When I was only two years old, my mother took me with her into the woods to gather branches for the fire. It was spring-time and I can still remember the delight I took in the flowers that carpeted the forest. Then all of sudden, two men sprang out of the thicket, and seized my mother and me. I don’t remember being carried into the black forest, or coming into the robber’s cave. I am familiar with it now, because I have grown up here. My mother works as a housekeeper, and the captain of the robbers is the only father I’ve ever known.
Now I am nine years old. My mother says I’m strong for my age. She has told me many stories about knights and their adventures, and I have made myself a club out of branch of fir. I’ve hidden it behind the bed. Last night, I went to my mother and I said, “Mother, tell me. Who is my father? I must and I will know.”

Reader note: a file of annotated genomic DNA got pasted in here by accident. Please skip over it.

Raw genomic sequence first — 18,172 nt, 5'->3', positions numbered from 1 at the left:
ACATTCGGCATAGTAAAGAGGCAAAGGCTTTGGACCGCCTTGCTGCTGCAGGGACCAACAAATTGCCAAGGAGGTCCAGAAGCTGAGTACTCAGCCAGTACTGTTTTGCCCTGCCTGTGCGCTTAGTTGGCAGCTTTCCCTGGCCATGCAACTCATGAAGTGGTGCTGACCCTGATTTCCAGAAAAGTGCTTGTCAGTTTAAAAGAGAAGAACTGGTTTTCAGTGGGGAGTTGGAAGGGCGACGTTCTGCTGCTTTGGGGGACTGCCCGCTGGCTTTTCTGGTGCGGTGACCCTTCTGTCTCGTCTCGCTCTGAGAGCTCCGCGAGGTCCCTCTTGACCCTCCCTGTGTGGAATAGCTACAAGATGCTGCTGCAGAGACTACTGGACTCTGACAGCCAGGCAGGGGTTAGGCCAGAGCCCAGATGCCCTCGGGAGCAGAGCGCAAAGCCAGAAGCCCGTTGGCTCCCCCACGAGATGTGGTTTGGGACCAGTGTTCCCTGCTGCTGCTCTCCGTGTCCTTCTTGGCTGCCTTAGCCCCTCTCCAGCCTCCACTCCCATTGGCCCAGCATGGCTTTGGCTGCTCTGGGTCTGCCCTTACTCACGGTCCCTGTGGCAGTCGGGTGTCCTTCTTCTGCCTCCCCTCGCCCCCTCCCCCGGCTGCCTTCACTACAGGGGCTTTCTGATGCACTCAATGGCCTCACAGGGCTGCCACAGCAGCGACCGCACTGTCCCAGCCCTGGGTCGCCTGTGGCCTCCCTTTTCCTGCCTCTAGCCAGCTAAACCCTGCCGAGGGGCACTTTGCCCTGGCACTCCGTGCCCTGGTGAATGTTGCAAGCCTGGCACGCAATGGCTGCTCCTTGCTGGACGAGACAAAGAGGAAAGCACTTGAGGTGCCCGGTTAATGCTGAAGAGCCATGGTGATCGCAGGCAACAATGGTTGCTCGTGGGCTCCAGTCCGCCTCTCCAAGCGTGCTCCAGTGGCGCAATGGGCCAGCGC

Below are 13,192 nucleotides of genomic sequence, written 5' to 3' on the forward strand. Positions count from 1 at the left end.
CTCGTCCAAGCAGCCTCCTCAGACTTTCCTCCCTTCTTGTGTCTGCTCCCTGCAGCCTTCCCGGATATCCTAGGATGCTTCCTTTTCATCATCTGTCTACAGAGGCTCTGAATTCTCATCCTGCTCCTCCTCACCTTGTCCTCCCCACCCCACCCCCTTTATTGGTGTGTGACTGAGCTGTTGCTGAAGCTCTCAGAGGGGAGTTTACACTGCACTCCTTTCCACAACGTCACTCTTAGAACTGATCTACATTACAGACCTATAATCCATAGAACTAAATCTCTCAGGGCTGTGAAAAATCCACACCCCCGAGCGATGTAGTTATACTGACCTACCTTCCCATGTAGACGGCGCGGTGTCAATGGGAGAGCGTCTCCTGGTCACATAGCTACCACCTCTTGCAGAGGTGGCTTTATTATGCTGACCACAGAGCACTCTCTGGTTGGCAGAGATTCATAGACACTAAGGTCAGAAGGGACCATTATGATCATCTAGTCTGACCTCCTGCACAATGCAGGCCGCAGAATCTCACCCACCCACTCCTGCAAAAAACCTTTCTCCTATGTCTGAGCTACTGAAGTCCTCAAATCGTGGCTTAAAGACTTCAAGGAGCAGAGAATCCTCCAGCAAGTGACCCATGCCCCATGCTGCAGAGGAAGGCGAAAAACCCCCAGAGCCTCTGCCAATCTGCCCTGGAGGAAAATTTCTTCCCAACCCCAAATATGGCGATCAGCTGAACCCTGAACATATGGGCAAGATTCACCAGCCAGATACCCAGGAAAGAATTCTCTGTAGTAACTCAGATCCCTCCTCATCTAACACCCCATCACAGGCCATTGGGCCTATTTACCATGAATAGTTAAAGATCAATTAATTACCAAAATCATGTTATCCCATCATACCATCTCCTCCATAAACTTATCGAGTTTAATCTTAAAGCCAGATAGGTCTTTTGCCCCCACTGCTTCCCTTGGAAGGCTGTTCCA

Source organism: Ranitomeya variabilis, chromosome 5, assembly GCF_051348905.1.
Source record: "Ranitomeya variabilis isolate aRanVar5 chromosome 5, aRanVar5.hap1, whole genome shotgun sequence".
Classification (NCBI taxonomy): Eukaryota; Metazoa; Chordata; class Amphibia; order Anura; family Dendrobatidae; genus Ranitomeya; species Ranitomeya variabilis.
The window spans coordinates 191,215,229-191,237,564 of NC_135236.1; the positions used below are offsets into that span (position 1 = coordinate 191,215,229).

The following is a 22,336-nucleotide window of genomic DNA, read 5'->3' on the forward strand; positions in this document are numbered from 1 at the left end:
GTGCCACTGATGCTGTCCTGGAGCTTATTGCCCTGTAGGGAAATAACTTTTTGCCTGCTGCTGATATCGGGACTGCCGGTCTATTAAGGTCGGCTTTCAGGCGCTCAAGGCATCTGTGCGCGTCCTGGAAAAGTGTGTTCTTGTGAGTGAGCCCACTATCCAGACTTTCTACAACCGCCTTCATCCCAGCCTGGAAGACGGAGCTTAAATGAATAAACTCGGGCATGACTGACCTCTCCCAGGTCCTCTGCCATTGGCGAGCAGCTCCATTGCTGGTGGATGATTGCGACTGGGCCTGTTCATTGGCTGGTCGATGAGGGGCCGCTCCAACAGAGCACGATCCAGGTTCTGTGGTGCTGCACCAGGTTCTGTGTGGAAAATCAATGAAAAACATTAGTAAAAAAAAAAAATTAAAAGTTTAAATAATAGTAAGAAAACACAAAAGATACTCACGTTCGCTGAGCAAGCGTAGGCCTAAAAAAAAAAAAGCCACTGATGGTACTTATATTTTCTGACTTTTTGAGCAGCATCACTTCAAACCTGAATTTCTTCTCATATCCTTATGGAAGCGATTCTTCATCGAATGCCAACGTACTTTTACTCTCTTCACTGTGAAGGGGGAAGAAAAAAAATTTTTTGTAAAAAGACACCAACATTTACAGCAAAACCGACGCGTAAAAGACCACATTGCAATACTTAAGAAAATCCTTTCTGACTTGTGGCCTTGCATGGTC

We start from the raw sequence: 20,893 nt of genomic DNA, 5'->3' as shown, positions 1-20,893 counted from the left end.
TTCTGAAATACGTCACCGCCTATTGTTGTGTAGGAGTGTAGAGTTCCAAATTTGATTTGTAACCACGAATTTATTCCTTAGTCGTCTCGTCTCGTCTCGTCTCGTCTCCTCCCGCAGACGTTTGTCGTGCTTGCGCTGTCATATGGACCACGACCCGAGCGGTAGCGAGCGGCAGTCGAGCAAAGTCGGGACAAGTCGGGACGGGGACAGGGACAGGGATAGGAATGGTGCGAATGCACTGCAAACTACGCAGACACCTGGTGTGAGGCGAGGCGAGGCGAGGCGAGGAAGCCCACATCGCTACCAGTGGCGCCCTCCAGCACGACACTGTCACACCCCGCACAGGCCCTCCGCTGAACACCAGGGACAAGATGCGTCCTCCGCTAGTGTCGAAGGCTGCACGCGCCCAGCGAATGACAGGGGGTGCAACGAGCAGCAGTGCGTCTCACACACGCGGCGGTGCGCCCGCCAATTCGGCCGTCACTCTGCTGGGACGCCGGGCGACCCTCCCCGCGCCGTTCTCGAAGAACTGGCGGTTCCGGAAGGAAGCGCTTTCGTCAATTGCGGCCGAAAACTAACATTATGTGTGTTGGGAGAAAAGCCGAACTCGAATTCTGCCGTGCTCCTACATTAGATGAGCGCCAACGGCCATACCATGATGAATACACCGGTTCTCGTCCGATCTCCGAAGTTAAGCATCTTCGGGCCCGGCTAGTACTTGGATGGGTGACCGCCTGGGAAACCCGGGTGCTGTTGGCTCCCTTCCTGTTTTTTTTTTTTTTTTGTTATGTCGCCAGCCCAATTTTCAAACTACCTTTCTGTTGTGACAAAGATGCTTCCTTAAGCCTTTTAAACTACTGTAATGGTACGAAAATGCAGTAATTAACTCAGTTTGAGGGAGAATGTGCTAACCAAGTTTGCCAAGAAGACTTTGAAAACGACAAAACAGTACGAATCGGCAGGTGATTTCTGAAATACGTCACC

Mother became silent. She would not say anything, as much as she wished to. After she went to bed and the robbers came back, I took my club and I went up to the captain. I said, “I want to know who my father is, and if you don’t tell me right now, I’ll strike you down.”
The captain laughed and he punched me so hard on the side of the head that I rolled under the table. When I got to my feet, I went to my room thinking, “I’ll wait another year and then I’ll try again.”
Boy Who Wants to Know His Father in Strong Hans, Grimms. Painting by Michelangelo from the Sistine Chapel.